West Hollywood leaders release plans for drag laureate post
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Nearly a year after the West Hollywood City Council approved the creation of a drag laureate, staff for the Southern California LGBTQ enclave have etched out a proposal for how to launch the position this November. It will be the first such representative for drag performers and LGBTQ nightlife issues established by a U.S. municipality.
San Francisco may become the second, as the idea is under discussion by City Hall officials and could be brought forward later this year. As the Bay Area Reporter has previously noted, the concept of having an ambassador for the local drag community was first proposed in the draft version of San Francisco's groundbreaking LGBTQ+ Cultural Heritage Strategy released in 2018.
The final document, filled with myriad ideas for preserving and strengthening San Francisco's LGBTQ community, was published and given to the Board of Supervisors last August. It has yet to be officially presented to the supervisors due to the ongoing COVID-19 pandemic.
After reading about the drag laureate suggestion in the B.A.R., gay West Hollywood resident Scott Schmidt brought it to the attention of City Councilwoman Lauren Meister. Seeing it as a way to boost local nightlife venues and drag performers whose revenues have been impacted by the health crisis, Meister co-sponsored a resolution in support of establishing the position with former gay councilman John Duran, who lost his reelection bid last November.
The council unanimously voted 5-0 October 19 in support of the idea and instructed city staff to hash out the details for how to select someone for the role. Staff will present their proposal to the council at its meeting Monday, August 2, where a suggestion from the city's Lesbian and Gay Advisory Board that $10,000 for the production of an extended social media campaign comprised of PSAs and photos will also be under consideration by the council.
Similar to West Hollywood's poet laureate program designed to act as a champion for poetry, language, and the arts, the drag laureate will be an honorary position tasked with attending various business and civic functions, participating in business mixers and events, and conducting one or more projects that bring awareness to drag culture, per the staff report.
"This honorary position would serve as an ambassador to West Hollywood businesses, especially the businesses in the city's historic LGBT district and promote arts and culture in West Hollywood," it states. "The Drag Laureate would serve to highlight and promote the contributions of drag artists to West Hollywood by acting as an ambassador to businesses in the city."
The West Hollywood Chamber of Commerce and the Los Angeles LGBTQ Chamber of Commerce both provided feedback to the city about the program. The person selected as the drag laureate would serve a two-year term from November 2021 to October 2023.
They would be expected to attend and participate in six West Hollywood business grand openings/ribbon cuttings, West Hollywood Chamber mixers or events to support West Hollywood local businesses. The person would also have to organize one yearly event to promote drag culture, such as a panel discussion or performance workshop.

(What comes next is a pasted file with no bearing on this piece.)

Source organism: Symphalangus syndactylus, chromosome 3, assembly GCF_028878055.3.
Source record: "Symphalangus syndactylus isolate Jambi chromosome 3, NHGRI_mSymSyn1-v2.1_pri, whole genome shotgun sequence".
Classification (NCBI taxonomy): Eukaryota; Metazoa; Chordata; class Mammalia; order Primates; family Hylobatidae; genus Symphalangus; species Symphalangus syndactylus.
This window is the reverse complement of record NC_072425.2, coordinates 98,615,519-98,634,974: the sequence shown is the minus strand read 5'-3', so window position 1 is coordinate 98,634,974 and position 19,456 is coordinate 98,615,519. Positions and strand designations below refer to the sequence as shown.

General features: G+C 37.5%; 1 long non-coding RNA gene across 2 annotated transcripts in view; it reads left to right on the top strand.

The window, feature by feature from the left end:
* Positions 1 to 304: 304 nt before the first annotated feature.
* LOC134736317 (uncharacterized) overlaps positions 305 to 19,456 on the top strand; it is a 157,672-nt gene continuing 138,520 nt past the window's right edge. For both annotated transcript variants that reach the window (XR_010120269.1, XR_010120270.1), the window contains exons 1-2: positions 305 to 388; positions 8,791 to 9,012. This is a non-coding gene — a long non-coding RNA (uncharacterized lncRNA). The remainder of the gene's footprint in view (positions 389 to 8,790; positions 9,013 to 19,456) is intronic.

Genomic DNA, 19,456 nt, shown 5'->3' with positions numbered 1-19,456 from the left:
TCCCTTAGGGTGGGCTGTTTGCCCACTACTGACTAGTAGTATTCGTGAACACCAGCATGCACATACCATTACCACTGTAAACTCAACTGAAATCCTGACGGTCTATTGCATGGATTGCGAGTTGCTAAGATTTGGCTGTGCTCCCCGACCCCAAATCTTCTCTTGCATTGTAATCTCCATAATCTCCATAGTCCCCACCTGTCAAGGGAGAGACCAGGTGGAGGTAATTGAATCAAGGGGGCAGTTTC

What could prove to be the most controversial aspect of the proposal is that city staff wants to review all of the drag laureate's official programs — they would be required to perform at three city events during their reign — to ensure their "appropriateness prior to execution."
The staff proposal calls for a $5,000 honorarium each year for the drag laureate, which is $2,000 more per year than the poet laureate receives. The bump in the stipend is due to the increased scope of the drag laureate position, such as the required number of appearances and cost associated with hiring artists for their events.
Each year's honorarium would be parceled out in $1,250 increments based on benchmarks established in an agreement between the city and the person selected. The staff is also proposing that the city cover the facility costs, tech costs, and create promotional materials on behalf of the drag laureate's events.
Drag artists eligible to be considered need to show they have "a significant connection to the City of West Hollywood," per the staff report. They could either live or work in the city; volunteer regularly with a community program servicing the city; or have organized or participated in multiple events co-sponsored by and/or took place in West Hollywood.
Anyone fitting the requirements is welcome to apply for the position and will need to submit a three-minute video sample of their drag work. If the drag laureate program details are approved by the City Council next week then the window to apply will be from 8 a.m. August 30 to 6 p.m. September 30.
A nine-member selection committee would recommend one of the applicants to the City Council for approval at its November 1 meeting. It would be comprised of two city staffers; an arts and cultural affairs commissioner; one person each from the city's Lesbian and Gay Advisory Board and its Transgender Advisory Board; representatives from both the city and the Los Angeles LGBT chambers; and two West Hollywood businesses owners.
The council's meeting Monday begins at 6 p.m. The full agenda with the staff report for the drag laureate position and information on how to virtually attend the meeting can be here.
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